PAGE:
This work helps build an understanding of which properties to monitor in future experiments at LCLS, where scientists will be able to take real-time snapshots of the nitroxide photogeneration process.

“The information we gained highlights the power of this approach and serves as a blueprint for future studies on these and similar molecules in the future that will extend to studies at the LCLS,” Gee said.

The research holds promise for the medical community and patients who might benefit from its future applications.

“Although we are still far away from using light on these molecules to treat serious cardiovascular conditions, fundamental insights in these molecules lay substantial groundwork for applied research in the future,” Gee said. “This may lead to entirely new ways to use light to treat cardiovascular conditions, microbial infections, cancer, and other health conditions.”

Reference: “Unraveling Metal–Ligand Bonding in an HNO-Evolving {FeNO}6 Complex with a Combined X-ray Spectroscopic Approach” by Leland B. Gee, Jinkyu Lim, Thomas Kroll, Dimosthenis Sokaras, Roberto Alonso-Mori and Chien-Ming Lee, 23 August 2023, Journal of the American Chemical Society.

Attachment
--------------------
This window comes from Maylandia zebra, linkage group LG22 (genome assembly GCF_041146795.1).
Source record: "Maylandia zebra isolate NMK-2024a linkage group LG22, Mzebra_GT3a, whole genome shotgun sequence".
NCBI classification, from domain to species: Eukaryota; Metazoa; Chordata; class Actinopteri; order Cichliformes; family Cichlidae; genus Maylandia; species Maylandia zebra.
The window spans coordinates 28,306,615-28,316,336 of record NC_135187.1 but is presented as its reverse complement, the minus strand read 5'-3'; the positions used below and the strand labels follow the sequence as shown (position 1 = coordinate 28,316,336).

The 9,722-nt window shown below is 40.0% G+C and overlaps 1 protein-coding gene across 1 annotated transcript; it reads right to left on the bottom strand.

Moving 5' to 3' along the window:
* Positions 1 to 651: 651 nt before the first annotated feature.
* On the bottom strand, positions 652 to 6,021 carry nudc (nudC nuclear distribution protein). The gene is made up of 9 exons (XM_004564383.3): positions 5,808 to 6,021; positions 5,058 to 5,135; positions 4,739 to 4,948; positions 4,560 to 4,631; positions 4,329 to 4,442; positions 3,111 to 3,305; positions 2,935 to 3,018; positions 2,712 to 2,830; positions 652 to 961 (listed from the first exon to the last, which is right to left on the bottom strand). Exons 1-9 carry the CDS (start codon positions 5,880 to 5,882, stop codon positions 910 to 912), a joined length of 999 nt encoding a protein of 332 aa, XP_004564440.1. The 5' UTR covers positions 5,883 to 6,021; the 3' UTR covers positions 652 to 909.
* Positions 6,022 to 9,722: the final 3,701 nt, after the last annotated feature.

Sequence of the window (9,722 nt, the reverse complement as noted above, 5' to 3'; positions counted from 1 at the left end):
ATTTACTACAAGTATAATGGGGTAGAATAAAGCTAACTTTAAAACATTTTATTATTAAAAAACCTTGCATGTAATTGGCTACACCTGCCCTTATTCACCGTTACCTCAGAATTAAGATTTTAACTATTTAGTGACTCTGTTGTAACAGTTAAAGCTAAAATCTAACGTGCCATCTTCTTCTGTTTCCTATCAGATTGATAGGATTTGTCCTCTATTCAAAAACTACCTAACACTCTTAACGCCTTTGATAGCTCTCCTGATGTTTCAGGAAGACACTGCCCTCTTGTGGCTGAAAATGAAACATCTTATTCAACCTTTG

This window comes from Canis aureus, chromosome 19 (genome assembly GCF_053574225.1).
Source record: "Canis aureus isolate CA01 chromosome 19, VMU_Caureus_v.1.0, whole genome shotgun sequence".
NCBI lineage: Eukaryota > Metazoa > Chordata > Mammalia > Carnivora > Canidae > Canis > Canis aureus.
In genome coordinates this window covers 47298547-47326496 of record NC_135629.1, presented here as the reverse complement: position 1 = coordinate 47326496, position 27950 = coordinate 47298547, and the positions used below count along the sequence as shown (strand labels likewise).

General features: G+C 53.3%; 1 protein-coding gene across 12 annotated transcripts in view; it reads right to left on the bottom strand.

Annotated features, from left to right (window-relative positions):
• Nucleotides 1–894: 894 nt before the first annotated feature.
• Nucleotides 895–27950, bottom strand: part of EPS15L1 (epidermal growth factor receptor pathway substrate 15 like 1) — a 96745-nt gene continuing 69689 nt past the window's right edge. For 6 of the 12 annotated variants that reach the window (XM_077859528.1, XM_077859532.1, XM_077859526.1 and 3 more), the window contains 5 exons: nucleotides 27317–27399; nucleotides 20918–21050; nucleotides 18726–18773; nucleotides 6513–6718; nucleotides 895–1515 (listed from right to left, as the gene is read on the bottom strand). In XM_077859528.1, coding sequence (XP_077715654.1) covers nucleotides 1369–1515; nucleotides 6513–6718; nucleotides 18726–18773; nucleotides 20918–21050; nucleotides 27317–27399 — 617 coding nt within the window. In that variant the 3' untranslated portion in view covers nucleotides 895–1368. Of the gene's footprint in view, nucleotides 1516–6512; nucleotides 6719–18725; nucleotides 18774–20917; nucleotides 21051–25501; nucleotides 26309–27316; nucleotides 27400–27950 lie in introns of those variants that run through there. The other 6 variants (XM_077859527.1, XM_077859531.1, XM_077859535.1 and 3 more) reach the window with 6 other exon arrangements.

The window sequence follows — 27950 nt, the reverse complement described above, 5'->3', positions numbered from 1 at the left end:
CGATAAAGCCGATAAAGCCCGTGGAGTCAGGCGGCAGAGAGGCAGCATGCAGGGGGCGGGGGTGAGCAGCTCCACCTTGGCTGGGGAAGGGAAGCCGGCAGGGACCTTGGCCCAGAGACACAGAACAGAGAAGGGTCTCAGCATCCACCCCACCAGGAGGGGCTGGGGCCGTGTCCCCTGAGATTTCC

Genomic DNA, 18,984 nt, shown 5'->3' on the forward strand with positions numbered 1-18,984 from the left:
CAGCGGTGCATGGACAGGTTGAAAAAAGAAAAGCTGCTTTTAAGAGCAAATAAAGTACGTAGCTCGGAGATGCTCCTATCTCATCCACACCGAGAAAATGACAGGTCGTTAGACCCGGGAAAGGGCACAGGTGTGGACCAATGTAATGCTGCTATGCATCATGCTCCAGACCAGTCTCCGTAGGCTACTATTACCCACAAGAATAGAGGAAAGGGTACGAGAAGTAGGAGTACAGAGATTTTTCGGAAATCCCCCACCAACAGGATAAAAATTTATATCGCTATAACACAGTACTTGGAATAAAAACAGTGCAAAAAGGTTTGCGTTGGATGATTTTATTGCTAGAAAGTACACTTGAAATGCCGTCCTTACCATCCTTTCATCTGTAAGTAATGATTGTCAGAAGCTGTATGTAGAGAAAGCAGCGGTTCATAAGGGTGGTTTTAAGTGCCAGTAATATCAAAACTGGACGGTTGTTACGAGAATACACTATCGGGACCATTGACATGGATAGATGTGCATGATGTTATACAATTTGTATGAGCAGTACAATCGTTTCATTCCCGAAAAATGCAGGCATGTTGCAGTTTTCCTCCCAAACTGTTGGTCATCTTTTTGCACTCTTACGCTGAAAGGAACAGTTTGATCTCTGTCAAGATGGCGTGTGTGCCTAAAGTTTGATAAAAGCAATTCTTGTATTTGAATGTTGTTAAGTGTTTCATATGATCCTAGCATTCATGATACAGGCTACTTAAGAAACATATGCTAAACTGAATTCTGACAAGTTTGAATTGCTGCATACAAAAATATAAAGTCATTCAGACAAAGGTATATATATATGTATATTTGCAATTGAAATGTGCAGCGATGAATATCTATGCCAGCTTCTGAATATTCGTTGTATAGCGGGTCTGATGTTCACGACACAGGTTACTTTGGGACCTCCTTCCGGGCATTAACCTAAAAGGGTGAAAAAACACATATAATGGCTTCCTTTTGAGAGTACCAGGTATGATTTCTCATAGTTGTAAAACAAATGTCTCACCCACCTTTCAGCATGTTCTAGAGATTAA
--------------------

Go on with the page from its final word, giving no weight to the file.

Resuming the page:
DOI: 10.1021/jacs.3c04479

SSRL and LCLS are DOE Office of Science user facilities. This work was supported by the DOE Office of Science. SSRL’s Structural Molecular Biology Resource is funded by the National Institutes of HealthThe National Institutes of Health (NIH) is the primary agency of the United States government responsible for biomedical and public health research. Founded in 1887, it is a part of the U.S. Department of Health and Human Services. The NIH conducts its own scientific research through its Intramural Research Program (IRP) and provides major biomedical research funding to non-NIH research facilities through its Extramural Research Program. With 27 different institutes and centers under its umbrella, the NIH covers a broad spectrum of health-related research, including specific diseases, population health, clinical research, and fundamental biological processes. Its mission is to seek fundamental knowledge about the nature and behavior of living systems and the application of that knowledge to enhance health, lengthen life, and reduce illness and disability.” data-gt-translate-attributes=”[{“attribute”:”data-cmtooltip”, “format”:”html”}]”>National Institutes of Health and DOE Office of Science.

Source: SciTechDaily